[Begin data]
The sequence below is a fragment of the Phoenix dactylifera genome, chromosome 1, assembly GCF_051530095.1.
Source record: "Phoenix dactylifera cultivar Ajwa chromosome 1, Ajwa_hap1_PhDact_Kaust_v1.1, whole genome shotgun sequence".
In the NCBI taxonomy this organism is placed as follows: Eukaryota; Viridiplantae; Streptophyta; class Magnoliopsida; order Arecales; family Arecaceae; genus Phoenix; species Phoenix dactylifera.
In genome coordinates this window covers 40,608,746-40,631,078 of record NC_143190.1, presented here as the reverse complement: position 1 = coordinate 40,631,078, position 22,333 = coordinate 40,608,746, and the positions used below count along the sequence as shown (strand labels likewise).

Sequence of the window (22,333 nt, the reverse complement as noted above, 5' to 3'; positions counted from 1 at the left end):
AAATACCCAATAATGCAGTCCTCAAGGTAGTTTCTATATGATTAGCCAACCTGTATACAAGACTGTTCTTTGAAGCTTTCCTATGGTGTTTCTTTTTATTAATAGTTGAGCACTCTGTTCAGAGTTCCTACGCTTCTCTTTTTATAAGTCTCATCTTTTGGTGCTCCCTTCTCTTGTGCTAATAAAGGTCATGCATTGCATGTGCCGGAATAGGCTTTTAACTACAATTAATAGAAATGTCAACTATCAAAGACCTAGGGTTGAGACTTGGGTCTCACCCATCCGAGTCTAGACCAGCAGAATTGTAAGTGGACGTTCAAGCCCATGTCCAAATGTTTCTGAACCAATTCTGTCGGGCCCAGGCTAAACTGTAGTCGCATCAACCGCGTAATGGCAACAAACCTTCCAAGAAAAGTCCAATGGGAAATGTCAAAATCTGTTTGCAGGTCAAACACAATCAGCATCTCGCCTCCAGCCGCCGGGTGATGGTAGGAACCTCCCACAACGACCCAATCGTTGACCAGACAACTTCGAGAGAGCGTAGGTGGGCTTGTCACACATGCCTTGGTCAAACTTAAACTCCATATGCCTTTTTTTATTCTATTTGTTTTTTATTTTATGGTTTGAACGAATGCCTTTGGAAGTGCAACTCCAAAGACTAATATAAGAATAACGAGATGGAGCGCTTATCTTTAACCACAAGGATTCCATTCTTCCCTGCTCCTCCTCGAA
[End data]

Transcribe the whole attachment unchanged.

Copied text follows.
The sequence below is a fragment of the Phoenix dactylifera genome, chromosome 1, assembly GCF_051530095.1.
Source record: "Phoenix dactylifera cultivar Ajwa chromosome 1, Ajwa_hap1_PhDact_Kaust_v1.1, whole genome shotgun sequence".
In the NCBI taxonomy this organism is placed as follows: Eukaryota; Viridiplantae; Streptophyta; class Magnoliopsida; order Arecales; family Arecaceae; genus Phoenix; species Phoenix dactylifera.
In genome coordinates this window covers 40,608,746-40,631,078 of record NC_143190.1, presented here as the reverse complement: position 1 = coordinate 40,631,078, position 22,333 = coordinate 40,608,746, and the positions used below count along the sequence as shown (strand labels likewise).

Sequence of the window (22,333 nt, the reverse complement as noted above, 5' to 3'; positions counted from 1 at the left end):
AAATACCCAATAATGCAGTCCTCAAGGTAGTTTCTATATGATTAGCCAACCTGTATACAAGACTGTTCTTTGAAGCTTTCCTATGGTGTTTCTTTTTATTAATAGTTGAGCACTCTGTTCAGAGTTCCTACGCTTCTCTTTTTATAAGTCTCATCTTTTGGTGCTCCCTTCTCTTGTGCTAATAAAGGTCATGCATTGCATGTGCCGGAATAGGCTTTTAACTACAATTAATAGAAATGTCAACTATCAAAGACCTAGGGTTGAGACTTGGGTCTCACCCATCCGAGTCTAGACCAGCAGAATTGTAAGTGGACGTTCAAGCCCATGTCCAAATGTTTCTGAACCAATTCTGTCGGGCCCAGGCTAAACTGTAGTCGCATCAACCGCGTAATGGCAACAAACCTTCCAAGAAAAGTCCAATGGGAAATGTCAAAATCTGTTTGCAGGTCAAACACAATCAGCATCTCGCCTCCAGCCGCCGGGTGATGGTAGGAACCTCCCACAACGACCCAATCGTTGACCAGACAACTTCGAGAGAGCGTAGGTGGGCTTGTCACACATGCCTTGGTCAAACTTAAACTCCATATGCCTTTTTTTATTCTATTTGTTTTTTATTTTATGGTTTGAACGAATGCCTTTGGAAGTGCAACTCCAAAGACTAATATAAGAATAACGAGATGGAGCGCTTATCTTTAACCACAAGGATTCCATTCTTCCCTGCTCCTCCTCGAA